Five things that will change about the office environment in 2020
Like many people, I have spent a lot of time thinking about how office life will change when we go back into the office. Whilst it is great spending more time with the kids, I am hoping we can go back in soon! I believe that when we can to go in, there will be a few changes which will happen fairly quickly, and these are my predictions:
Firstly, the touch. When you go back into the office, will you ever have thought about touching things as much? Will you look at your desk in the same way? I think people will think twice before touching anything, from door handles, to fridge doors, coffee machines, taps, and lift buttons.
We have already seen articles from China of new holographic lift buttons to stop people pressing them physically, and reports from Hong Kong of a new self-disinfecting door handle, as well as touch-free taps. I think we will see a proliferation of contactless technologies in offices this year.
We will want to really know that the office has been cleaned. In the Gensler U.S. workplace survey 2020, 10% of 5,000 workers surveyed had no assigned seat. More dynamic work environments encourage workers to use different seats each day to complete different tasks.
During these surveys, a key concern raised was the cleanliness of shared workstations. In the new world, we will want to see some evidence that our space has been properly cleaned.
This could be some type of check with geolocation system where cleaners have to check-in physically, or digitally, that a cleaning routine has been completed. Such processes have been commonplace in maintaining WCs for a while.
What about preventing virus entry into buildings? We could see a rise in thermal imaging technologies, which flag when someone is running temperature to security. These technologies were commonplace in Hong Kong after the SARS epidemic in 2003, and I expect, that they will become more widespread globally.
We predict that also, touch-free entry and egress systems such as facial recognition biometrics will rise in popularity, as people will not want to touch a card or a reader (or anything).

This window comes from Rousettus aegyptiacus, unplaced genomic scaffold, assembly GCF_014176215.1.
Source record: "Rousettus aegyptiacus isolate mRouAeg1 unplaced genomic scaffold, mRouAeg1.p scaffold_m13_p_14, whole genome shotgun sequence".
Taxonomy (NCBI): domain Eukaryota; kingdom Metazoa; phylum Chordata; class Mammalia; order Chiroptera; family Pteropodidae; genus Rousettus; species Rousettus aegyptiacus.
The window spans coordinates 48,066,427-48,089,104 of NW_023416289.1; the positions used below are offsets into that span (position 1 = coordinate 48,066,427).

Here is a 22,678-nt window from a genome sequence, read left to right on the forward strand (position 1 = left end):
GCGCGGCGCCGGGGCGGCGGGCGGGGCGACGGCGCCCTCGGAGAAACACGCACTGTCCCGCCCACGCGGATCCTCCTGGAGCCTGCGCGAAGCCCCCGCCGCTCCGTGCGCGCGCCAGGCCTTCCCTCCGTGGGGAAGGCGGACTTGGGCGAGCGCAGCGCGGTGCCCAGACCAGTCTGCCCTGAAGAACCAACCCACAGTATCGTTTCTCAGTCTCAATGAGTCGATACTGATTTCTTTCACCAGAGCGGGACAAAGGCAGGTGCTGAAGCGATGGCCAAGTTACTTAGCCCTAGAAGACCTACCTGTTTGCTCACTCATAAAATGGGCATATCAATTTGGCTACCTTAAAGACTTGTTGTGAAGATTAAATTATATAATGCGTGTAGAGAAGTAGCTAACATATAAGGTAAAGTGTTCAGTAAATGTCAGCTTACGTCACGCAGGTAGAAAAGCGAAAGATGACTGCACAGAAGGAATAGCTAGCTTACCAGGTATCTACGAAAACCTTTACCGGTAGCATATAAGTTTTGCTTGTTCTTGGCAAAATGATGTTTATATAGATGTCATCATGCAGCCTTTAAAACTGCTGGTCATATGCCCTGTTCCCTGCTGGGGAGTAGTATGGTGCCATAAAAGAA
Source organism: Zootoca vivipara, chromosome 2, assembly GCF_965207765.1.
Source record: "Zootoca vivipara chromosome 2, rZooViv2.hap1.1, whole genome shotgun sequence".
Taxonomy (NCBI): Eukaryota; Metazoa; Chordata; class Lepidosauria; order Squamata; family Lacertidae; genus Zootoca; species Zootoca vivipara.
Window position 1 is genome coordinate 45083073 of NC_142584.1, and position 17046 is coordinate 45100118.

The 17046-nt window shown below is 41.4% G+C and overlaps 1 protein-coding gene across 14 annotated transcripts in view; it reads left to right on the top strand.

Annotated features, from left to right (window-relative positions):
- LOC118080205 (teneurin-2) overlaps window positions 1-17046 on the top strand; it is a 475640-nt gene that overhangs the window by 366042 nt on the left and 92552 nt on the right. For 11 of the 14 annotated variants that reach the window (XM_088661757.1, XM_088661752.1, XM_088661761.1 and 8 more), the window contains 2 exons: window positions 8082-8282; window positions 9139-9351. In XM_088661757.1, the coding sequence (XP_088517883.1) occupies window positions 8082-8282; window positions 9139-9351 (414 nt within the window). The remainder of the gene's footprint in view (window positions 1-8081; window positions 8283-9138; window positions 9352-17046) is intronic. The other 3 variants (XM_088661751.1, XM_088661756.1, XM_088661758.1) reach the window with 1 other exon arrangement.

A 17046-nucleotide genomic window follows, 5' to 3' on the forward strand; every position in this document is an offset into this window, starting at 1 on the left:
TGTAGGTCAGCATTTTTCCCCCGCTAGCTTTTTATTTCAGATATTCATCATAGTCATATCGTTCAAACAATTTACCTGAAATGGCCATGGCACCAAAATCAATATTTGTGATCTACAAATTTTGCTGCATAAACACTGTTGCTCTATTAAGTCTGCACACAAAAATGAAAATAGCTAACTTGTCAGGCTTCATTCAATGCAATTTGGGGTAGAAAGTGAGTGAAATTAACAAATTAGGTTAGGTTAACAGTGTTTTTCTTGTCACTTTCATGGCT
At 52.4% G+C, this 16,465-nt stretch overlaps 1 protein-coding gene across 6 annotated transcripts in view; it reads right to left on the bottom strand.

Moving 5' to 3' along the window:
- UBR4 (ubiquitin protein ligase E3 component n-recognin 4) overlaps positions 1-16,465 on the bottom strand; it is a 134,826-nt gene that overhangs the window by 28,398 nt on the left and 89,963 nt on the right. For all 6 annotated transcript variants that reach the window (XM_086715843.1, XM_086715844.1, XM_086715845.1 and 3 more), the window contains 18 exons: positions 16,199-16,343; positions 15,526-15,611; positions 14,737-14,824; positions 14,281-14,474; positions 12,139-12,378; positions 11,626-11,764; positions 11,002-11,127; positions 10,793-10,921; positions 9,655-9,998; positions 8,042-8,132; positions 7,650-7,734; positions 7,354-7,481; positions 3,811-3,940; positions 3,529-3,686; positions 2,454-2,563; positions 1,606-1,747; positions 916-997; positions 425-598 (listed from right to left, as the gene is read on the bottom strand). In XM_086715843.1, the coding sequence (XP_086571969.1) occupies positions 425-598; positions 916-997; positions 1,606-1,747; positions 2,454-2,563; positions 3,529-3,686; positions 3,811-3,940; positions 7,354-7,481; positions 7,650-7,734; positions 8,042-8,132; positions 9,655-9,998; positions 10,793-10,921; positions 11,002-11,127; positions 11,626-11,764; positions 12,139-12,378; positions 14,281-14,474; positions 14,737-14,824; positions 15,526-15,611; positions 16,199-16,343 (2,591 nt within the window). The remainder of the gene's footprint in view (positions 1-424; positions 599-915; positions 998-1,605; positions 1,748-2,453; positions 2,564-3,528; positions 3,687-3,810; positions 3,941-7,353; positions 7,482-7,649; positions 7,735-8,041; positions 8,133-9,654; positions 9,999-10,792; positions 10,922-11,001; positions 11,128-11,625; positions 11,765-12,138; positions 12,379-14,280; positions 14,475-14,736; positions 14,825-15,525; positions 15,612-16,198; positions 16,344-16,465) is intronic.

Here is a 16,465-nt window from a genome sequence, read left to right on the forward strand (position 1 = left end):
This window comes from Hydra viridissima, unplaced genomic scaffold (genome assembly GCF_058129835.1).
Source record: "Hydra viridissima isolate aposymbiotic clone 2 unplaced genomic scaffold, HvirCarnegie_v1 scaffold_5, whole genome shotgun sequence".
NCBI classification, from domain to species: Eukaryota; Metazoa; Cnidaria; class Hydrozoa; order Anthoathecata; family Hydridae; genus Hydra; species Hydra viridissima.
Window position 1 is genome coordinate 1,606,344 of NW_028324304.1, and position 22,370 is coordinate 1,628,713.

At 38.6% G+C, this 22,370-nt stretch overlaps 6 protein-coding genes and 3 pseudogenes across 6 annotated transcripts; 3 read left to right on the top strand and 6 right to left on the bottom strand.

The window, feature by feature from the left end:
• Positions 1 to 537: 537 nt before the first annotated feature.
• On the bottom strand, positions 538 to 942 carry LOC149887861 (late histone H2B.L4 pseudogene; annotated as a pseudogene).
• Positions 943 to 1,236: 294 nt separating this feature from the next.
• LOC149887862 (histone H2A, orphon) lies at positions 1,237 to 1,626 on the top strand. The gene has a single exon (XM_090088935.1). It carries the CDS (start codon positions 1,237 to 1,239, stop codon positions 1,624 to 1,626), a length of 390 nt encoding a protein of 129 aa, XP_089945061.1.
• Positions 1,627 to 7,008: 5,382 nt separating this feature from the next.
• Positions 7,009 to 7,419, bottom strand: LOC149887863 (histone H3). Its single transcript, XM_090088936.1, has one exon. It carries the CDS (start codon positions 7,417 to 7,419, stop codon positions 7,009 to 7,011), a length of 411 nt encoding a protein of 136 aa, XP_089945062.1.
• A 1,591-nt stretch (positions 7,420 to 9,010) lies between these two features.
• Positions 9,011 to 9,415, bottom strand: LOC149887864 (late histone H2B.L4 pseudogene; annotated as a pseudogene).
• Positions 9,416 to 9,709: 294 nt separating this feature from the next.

Then there are the air systems, never will a heating ventilation and air conditioning (HVAC) system face such scrutiny, will your office be in the sweet spot in which viruses and bacteria cannot easily spread? How are you going to assure your staff that this is being monitored correctly and closely?
The chart below illustrates the optimal humidity range for minimizing adverse health impacts — do you know where your office sits?
This will give a whole new meaning to Herzberg’s hygiene factors for business continuity. CO2 levels, which are a good proxy for fresh air, will also need to be monitored carefully. We will not be able to jam ten people into a six-person meeting room for two hours with no fresh air again — people will demand to have real-time information on environmental health at their fingertips.
Below is a screenshot from Symbiosy, a technology and sensorics platform, showing a 3D floorplan of our office and real-time CO2 levels across the office.
Accurate and transparent monitoring will be an inevitable tool to maintain good levels of air quality. Real-time monitoring also supports compliance/certification for health & wellness standards like WELL & RESET.
The COVID-19 crisis has shown that we are all in this together. People can cooperate on a global scale to protect and support one another. However, as an industry, the property needs to play our part in building trust that we are dealing with the issues that this crisis has highlighted. Proactively implementing the latest technologies to reduce risks now will be vital in safeguarding our teams from what is a potential threat to our way of life.
Consideration of the above factors may go some way towards safeguarding us against these new risks and building trust with people in their work environments, so we can go back to as close to a normal routine as quickly as possible.
Author: Gilbert Lennox-King, Symbiosy Sales Director, HB Reavis
 Herzberg, Frederick & Mausner, Bernard, 1920- & Snyderman, Barbara Bloch (1993). The motivation to work. Transaction Publishers, New Brunswick, N.J., U.S.A